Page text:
About the blobologist

I’m a former biologist now learning about rhetorical grammar and robot hands at Carnegie Mellon University. I’m also an editor at ScienceSeeker, which is where you can find the rest of the science blogosphere. I’m either from Australia or from New Zealand, depending on who’s asking the question

You can follow me on twitter @CristyGelling



2 thoughts on “About the blobologist

  1. object: request a picture of juvenile lancewood


    I am writing a paper entitled ” Replaying the tape of life in the twenty-first century ” and I would like to include pictures of organisms we would not have thought of, to show that our imagination is limited. Would you accept me to include your nice picture of juvenile lancewood that I found on the following webpage:


    Just in case you are interested in the manuscript I am writing, here is a draft of the abstract:

    Should the tape of life be replayed, would it produce similar living beings? A classical answer has long been “no”, but accumulating data is now challenging this view. This paper reflects on how to address the problem of replaying the tape of life with available experimental approaches and recent data from biology. A survey of the alleles described in the literature that cause non-deleterious phenotypic differences among animals, plants, and yeasts indicates that similar phenotypes have often evolved in distinct taxa through independent mutations in the same genes. Despite the unpredictability of the basic mutational process, a certain kind of predictability can emerge at higher levels. Does it mean that the range of possibilities for evolution is limited? Does it mean that the tape of life would play the same if rerun? Imagining other possible paths for evolution runs into four important issues: (1) finding the relevant concepts for predicting evolution, (2) imagining living organisms that are different from the ones we know, (3) resolving the influence of contingency, and (4) estimating the probability of occurrence for complex evolutionary events that occurred only once during the evolution of life on earth.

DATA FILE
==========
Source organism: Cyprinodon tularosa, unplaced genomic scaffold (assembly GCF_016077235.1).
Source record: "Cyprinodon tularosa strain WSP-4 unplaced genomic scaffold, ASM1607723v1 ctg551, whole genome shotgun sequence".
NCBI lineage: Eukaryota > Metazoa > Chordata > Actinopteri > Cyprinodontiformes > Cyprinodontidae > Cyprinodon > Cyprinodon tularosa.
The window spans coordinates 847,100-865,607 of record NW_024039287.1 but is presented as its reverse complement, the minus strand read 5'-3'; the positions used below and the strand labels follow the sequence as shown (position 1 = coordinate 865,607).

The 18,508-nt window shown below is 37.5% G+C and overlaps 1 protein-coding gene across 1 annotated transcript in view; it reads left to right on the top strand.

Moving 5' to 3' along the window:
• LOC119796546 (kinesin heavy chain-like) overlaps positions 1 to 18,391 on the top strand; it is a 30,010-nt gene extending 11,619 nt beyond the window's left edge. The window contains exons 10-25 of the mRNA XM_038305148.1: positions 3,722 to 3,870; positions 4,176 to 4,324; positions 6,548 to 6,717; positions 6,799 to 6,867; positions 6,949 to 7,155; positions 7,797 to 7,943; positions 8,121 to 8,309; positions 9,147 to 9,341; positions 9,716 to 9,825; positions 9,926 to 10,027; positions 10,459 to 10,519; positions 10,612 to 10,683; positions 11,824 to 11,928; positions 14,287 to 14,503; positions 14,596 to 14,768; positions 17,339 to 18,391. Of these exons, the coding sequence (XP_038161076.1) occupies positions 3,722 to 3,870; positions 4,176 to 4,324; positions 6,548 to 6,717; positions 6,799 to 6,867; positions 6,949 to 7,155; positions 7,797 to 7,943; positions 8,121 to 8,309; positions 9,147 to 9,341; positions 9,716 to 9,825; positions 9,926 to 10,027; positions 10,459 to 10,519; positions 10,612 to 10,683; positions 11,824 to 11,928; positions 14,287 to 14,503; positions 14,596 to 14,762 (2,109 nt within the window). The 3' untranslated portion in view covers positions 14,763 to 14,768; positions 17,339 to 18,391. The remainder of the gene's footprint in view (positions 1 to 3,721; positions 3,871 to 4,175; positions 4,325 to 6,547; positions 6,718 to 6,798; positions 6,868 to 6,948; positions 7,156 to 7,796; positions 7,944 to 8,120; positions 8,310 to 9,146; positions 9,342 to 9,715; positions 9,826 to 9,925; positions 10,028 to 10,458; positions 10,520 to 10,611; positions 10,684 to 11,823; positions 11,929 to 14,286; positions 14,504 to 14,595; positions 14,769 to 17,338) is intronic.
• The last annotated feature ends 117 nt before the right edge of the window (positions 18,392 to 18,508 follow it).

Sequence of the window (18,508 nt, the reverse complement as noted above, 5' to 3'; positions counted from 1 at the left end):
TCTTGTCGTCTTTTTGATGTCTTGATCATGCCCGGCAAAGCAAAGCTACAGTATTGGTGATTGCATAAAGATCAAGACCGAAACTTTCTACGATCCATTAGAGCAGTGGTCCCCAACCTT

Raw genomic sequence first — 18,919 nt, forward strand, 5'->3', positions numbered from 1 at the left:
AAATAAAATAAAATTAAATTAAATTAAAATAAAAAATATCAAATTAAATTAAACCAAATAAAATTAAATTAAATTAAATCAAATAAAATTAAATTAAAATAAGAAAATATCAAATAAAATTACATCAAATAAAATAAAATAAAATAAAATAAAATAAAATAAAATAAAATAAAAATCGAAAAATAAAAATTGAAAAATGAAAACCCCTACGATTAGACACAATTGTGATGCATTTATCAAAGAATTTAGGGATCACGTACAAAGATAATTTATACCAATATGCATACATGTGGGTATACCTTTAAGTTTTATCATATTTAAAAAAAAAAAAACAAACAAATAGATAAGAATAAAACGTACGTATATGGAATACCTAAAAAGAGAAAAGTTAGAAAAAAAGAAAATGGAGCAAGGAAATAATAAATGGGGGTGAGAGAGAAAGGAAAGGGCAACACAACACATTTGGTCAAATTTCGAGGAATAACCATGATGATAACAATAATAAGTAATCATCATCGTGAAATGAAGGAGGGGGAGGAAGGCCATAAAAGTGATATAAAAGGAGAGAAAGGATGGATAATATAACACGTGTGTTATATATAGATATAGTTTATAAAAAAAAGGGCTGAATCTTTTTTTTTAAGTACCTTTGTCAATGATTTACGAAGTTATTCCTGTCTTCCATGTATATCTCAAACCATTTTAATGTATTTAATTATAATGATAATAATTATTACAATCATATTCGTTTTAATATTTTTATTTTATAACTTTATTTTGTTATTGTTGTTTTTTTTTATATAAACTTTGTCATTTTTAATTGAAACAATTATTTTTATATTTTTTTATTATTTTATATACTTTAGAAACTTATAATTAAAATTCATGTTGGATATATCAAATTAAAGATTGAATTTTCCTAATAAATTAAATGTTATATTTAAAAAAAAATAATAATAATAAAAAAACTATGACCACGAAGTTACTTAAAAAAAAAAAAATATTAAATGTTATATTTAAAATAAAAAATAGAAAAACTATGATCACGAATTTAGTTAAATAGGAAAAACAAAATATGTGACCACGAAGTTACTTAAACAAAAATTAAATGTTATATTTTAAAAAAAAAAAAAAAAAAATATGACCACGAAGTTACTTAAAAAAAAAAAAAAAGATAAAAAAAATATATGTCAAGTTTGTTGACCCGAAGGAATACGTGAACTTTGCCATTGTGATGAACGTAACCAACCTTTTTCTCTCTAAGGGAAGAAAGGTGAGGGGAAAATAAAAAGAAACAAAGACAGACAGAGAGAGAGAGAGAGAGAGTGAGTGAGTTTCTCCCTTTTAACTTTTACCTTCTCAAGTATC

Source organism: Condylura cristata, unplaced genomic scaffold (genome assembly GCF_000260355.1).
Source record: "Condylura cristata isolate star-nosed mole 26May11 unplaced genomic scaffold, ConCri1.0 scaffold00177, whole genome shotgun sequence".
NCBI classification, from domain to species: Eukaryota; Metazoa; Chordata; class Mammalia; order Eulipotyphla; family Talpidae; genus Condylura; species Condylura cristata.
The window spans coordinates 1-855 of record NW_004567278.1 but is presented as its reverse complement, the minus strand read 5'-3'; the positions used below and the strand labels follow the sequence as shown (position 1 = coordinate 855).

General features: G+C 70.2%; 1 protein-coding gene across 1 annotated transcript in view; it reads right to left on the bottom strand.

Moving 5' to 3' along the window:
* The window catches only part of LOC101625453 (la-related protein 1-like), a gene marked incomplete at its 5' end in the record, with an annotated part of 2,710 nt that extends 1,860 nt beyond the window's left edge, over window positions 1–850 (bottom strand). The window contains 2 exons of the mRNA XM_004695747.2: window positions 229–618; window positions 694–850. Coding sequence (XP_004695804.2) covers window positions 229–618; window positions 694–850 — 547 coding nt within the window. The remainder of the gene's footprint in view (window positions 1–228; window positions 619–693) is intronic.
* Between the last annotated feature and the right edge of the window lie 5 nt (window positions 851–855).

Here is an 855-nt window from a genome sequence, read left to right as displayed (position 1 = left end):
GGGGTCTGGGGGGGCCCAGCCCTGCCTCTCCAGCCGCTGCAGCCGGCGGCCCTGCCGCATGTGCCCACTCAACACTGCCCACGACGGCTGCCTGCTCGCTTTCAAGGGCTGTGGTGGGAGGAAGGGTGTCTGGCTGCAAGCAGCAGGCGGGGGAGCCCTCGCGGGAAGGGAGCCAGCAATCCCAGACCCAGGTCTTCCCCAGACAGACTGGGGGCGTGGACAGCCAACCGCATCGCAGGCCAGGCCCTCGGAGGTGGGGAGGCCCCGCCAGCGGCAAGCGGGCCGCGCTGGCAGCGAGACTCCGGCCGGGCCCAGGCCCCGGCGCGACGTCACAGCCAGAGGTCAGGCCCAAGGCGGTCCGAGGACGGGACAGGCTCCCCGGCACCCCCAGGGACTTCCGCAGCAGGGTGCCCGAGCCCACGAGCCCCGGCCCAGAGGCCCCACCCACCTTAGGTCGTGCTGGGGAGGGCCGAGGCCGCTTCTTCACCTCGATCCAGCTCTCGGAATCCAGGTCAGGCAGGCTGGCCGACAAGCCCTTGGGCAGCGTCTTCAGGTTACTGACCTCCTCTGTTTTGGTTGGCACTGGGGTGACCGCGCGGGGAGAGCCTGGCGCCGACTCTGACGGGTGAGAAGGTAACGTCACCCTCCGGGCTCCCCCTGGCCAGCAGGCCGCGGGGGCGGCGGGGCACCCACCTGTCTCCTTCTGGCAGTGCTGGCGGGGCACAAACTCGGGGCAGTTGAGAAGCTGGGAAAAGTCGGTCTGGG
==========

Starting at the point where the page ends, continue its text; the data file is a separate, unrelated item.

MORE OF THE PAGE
If you have more questions, please feel free to ask!
    All the best,


    Virginie ORGOGOZO
    Institut Jacques Monod – CNRS UMR7592 – Université Paris Diderot
    Bâtiment Buffon – 4e étage – 420B
    15 rue Hélène Brion
    75013 Paris
    tel : (33) 1 57 27 80 43
    fax : (33) 1 57 27 80 87

    • Dear Virginie, yes, feel free to use the image as you like. Could you please send me a link to the paper when it’s published or otherwise available? It sounds very interesting!

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